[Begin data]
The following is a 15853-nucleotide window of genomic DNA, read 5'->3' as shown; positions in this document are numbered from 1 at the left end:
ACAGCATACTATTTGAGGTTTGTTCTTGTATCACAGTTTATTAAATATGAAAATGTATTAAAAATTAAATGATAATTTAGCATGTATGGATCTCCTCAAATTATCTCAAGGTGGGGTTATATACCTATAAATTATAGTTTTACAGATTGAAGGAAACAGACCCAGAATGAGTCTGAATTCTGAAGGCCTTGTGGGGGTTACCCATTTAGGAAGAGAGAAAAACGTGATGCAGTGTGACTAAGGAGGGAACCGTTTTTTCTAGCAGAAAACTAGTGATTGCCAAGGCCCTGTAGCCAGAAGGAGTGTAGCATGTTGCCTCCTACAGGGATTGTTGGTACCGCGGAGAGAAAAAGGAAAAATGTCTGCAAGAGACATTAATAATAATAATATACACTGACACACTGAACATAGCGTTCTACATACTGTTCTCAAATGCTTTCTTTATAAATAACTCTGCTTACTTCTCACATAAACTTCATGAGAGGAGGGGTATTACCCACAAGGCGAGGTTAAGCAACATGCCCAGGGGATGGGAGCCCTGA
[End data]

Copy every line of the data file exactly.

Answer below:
The following is a 15853-nucleotide window of genomic DNA, read 5'->3' as shown; positions in this document are numbered from 1 at the left end:
ACAGCATACTATTTGAGGTTTGTTCTTGTATCACAGTTTATTAAATATGAAAATGTATTAAAAATTAAATGATAATTTAGCATGTATGGATCTCCTCAAATTATCTCAAGGTGGGGTTATATACCTATAAATTATAGTTTTACAGATTGAAGGAAACAGACCCAGAATGAGTCTGAATTCTGAAGGCCTTGTGGGGGTTACCCATTTAGGAAGAGAGAAAAACGTGATGCAGTGTGACTAAGGAGGGAACCGTTTTTTCTAGCAGAAAACTAGTGATTGCCAAGGCCCTGTAGCCAGAAGGAGTGTAGCATGTTGCCTCCTACAGGGATTGTTGGTACCGCGGAGAGAAAAAGGAAAAATGTCTGCAAGAGACATTAATAATAATAATATACACTGACACACTGAACATAGCGTTCTACATACTGTTCTCAAATGCTTTCTTTATAAATAACTCTGCTTACTTCTCACATAAACTTCATGAGAGGAGGGGTATTACCCACAAGGCGAGGTTAAGCAACATGCCCAGGGGATGGGAGCCCTGA